The star of the overtime was Providence guard Kris Dunn. Held scoreless from the field in the second half and with just four points overall, Dunn scored the first six points of overtime for the Friars and Georgetown failed to respond. From a Paul White jumper at the 4:30 mark, Georgetown missed its next five shots, staying close via the foul line. The next made basket closed the gap to 58-57, but with only 16 seconds left. PC made both free throws to pushed the lead to three, and on Georgetown's final possession DSR was not able to get off a shot, instead passing to a closely guarded Paul White in the far corner, who was also unable to get off a good shot and turned the ball over to end the game.

Georgetown 2 for 7 in the overtime, 0 for 3 from three. The game, however, was lost at the line. Georgetown was just 10-19 (52 percent) from the free throw line, where Mikael Hopkins missed all six of his second half attempts.

Smith had a solid game for the Hoyas, with 14 points and 12 rebounds. The output from the remaining starters was insufficient. Smith-Rivers finished with 15 points but missed three of his final four shots. L.J. Peak made his first basket of the game and his last, but was 1 for 8 in-between. Jabril Trawick remained unseen offensively, shooting 1 for 5, while Hopkins took only two shots.

The Hoyas held PC to just 32 percent shooting for the game, but the Friars were 3 for 5 from the field in overtime play.

The Georgetown half of the box score:

            MIN   2FG   3FG   FT  REB  A  PF  PTS
Smith-Rivera 41   2-4   3-8   2-2   4   3  3   15
Trawick      31   1-3   0-2   1-1   2   1  4    3
Peak         38   3-8   0-2   0-0   5   1  2    6
Hopkins      21   1-2   0-0   0-6   6   0  4    2
Smith        21   5-9   0-0   5-7  12   0  4   15
Campbell     12   0-2   1-1   0-1   2   1  1    3
Copeland     10   0-1   0-1   0-0   4   0  1    0
White        33   4-9   0-3   3-3   4   2  1   11
Bowen        11   0-1   0-0   0-0   1   0  1    0
Hayes         7   1-1   0-0   0-0   1   2  2    2
Team Rebounds                       3
DNP: Cameron, Allen, Williams, Mourning
TOTALS      200  17-40  4-17 11-20 44   8 23   57

The Man In The Middle


Senior Bradley Hayes still remembers his first visit to McDonough Gymnasium. "I was imagining my jersey being up there one day. This was something that was a really big deal to me, to be up the with all of the pros who have come through here."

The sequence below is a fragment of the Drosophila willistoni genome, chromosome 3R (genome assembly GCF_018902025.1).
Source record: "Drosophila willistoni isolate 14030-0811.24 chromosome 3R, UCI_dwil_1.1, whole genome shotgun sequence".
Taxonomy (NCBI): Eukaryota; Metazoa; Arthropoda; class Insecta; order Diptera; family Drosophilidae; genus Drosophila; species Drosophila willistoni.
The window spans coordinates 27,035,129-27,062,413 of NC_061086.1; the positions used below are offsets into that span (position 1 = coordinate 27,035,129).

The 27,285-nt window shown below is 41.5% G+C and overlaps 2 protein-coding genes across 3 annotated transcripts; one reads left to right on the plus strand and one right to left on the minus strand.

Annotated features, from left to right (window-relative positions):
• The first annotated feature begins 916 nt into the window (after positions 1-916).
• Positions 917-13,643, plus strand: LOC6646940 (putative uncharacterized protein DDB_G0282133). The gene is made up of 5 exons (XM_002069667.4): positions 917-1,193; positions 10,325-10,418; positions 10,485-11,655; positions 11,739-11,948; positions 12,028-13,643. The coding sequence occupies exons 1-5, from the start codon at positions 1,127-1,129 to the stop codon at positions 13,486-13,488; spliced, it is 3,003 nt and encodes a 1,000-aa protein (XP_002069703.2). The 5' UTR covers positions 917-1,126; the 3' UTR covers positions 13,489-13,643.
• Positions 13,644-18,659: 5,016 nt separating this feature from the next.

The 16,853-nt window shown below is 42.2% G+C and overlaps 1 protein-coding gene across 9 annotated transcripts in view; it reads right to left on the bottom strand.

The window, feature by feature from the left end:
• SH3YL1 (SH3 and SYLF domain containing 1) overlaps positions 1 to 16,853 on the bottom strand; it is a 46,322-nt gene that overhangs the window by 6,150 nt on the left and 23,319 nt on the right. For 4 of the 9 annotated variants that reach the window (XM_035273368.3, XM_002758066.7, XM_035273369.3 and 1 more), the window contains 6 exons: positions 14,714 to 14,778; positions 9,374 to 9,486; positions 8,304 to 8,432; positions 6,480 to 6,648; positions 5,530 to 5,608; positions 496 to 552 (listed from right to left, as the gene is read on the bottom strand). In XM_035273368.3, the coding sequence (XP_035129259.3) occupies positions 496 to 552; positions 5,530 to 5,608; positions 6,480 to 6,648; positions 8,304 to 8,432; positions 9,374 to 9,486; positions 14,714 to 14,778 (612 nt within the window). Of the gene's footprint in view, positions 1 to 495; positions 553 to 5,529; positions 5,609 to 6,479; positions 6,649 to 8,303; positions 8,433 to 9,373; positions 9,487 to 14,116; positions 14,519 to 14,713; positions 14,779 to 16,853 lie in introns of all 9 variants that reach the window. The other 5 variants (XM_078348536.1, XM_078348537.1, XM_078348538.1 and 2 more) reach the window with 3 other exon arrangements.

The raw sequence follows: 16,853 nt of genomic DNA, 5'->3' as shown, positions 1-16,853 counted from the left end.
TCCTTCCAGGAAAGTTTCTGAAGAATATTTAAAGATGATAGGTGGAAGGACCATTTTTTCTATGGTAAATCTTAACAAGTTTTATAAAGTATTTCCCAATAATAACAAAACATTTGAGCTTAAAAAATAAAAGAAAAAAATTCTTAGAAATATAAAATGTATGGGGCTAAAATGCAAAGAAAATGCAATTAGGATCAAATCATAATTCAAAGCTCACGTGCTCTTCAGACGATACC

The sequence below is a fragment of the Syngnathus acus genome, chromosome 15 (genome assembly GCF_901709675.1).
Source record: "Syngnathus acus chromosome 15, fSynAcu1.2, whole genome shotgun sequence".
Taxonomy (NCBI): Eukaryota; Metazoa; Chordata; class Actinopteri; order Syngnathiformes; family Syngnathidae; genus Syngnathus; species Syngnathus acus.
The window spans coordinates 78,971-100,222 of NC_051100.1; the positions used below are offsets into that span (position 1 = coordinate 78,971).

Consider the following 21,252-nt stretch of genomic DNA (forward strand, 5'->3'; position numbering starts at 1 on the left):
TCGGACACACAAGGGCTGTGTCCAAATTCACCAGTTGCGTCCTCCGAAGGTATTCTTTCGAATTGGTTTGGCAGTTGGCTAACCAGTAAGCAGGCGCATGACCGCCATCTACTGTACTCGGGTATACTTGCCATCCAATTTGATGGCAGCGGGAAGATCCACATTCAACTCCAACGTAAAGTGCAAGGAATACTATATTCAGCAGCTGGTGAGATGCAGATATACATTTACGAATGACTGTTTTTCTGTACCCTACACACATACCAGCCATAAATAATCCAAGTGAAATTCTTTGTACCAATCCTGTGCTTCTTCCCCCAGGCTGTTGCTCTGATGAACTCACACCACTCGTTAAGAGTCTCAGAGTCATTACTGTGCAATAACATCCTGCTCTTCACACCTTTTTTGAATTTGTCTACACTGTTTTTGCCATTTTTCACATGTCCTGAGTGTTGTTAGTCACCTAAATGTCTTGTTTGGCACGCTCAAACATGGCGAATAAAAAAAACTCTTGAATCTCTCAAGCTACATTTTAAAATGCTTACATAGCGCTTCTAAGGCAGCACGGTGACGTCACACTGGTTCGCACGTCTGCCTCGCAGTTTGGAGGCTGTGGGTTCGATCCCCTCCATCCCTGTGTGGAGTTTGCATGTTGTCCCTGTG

After three seasons, such dreams seemed wholly unlikely, but Hayes' senior year is much more hopeful, reports the Florida Times-Union.

"My mentality changed a lot," he said. "As a freshman, sophomore and a junior, I was worried about making mistakes, playing scared, afraid to mess up. If you play like that, you're going to be prone to making mistakes. It's a never-ending cycle."

"I hope to take basketball as far as it will let me go," he said. "I've always dreamed of the NBA and I think I can make that a reality. I know that you can't coach height and you can't coach heart. I've got those things. I think the sky is the limit."

The Fight For The Brackets


The Big East Coast Bias blog takes note of the logjam in the middle of the conference, where six schools are within two games of each other:

3. Seton Hall (7-5, wins three team tie-breaker)
4. Creighton (7-5)
5. Georgetown (7-5, loses tie breaker)
6. Providence (6-6)
7. Butler (6-6)
8. Marquette (5-7)

The blog says that the conference "can get six teams into the tournament this year. Outside of 'Nova and Xavier, Seton Hall, Providence Friars, Butler, and the Creighton Bluejays could all make The Big Dance." Not listed: Georgetown and Marquette.

Washington Post On Hoyas' Chances


Writes Patrick Stevens:

"The Hoyas (14-11) aren't in as bad a shape as many would assume, but they're also out of games against DePaul and St. John's. The closing six games in Big East play are a brute (at Providence, Seton Hall, Xavier, Butler, at Marquette and at Villanova), but the upshot is Georgetown has plenty of chances to claim quality victories. But it needs a strong finish to play its way into the field of 68."